Pros and Cons of Co-Washing: Is it For You?

The last couple of years have seen a flurry of new products and new ideas that are challenging the lather/rinse/repeat cycle of shampooing your hair. Where not that long ago women would wash their hair almost every day, some people are choosing to wash only a few times a week. Dry shampoo came along to extend the life of your average wash and help you in a pinch. And now co-washing seems to be on the lips of every celebrity stylist. But what is it? Will it work for you? This article will help you find out what you need to know.

What is Co-Washing?

Co-washing is short for conditioning wash, or cleansing conditioner. (Or to some people, simply “no-poo”). This is a new subset of products that washes your hair with conditioners that also clean your hair without stripping it. This is another way of keeping your natural oils working for you.

How does it work?

After your buy a product, you slowly introduce a co-washing routine. In order to avoid shocking the hair, first keep up your normal regimen, adding co-washing about once a week. In week two, start working the product into your routine more consistently. On days where you do not sweat from a workout or time spent outdoors, co-wash where you would normally do a full shampoo. Although your scalp may feel a bit oily at first, your hair should get used to the co-shampoo in a few weeks. To use a co-shampoo, work the product from the ends of your hair to the root.


In theory, co-washing can make your hair easier to style because it adds moisture and hydration, but works with your natural oils. This gives your hair more natural body. If you have naturally curly hair, then co-washing can help keep your hair looking shiny while tamping down on the hair’s tendency to frizz.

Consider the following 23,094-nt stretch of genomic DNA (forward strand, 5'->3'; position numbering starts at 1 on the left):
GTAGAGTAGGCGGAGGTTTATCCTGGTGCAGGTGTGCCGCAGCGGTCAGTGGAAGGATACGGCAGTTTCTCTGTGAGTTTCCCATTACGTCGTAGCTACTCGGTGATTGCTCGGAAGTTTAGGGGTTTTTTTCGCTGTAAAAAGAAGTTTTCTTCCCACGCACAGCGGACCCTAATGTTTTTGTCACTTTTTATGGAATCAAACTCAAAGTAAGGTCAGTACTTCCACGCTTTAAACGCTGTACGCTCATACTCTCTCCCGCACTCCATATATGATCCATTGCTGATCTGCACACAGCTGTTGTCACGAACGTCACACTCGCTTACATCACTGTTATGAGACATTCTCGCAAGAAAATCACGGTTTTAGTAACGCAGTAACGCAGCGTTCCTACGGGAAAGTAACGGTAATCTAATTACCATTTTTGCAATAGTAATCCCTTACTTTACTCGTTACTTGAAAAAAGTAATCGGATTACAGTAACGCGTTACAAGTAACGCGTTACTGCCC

Using co-washing can also help extend the life of your highlights or color. Even color-safe shampoos eventually strip the hair, making your color dull over time. The more gentle co-shampoos are much better for those with color-treated hair, especially since they combat dryness.

For people with curly hair, thick hair, and naturally dry hair, co-washing is going to make your hair easier to comb, dry and style.


Product buildup may be a concern if you go completely with the co-wash option. Experts have expressed concerns about the hair follicle not breathing properly, which could impede your hair’s growth.

Your hair may feel dull, heavy or not fresh. To some extent this is explainable by the newness of the shampoo, which makes your hair feel oilier than a traditional shampoo. But for some hair types, co-shampoo is less viable. If you have very fine hair, co-washing will not make your hair thicker and fuller. Instead it will probably look and feel flatter.

If you have naturally oily hair, co-shampooing will make your hair heavier and more difficult to style, so you should stick with simply shampooing less rather than converting to no-poo.

Recommended Products

There are good no-poo products at a variety of price ranges. Some of our favorites include:

  • Matrix Biolage Cleansing Conditioner, $35.00 for 38 oz.
  • Ouidad Curl Co-Wash, $45.68 for 16 oz.
  • Deva Curl No-Poo Zero Lather Conditioning Cleanser, $15.50 for 12 oz.
  • As I Am Coconut CoWash Cleansing Conditioner, $6.50 for 16 oz.
  • L’Oreal EverCurl Hydracharge Cleansing Conditioner, $6.75 for 16 oz
  • Head and Shoulders Co-Wash Moisture Care, $5.94, for 13.5 oz

If we had to pick just one for the bathroom, it would be the Ouidad Curl Co-Wash.

More Stories
How to Prepare Your Skin for Cold Weather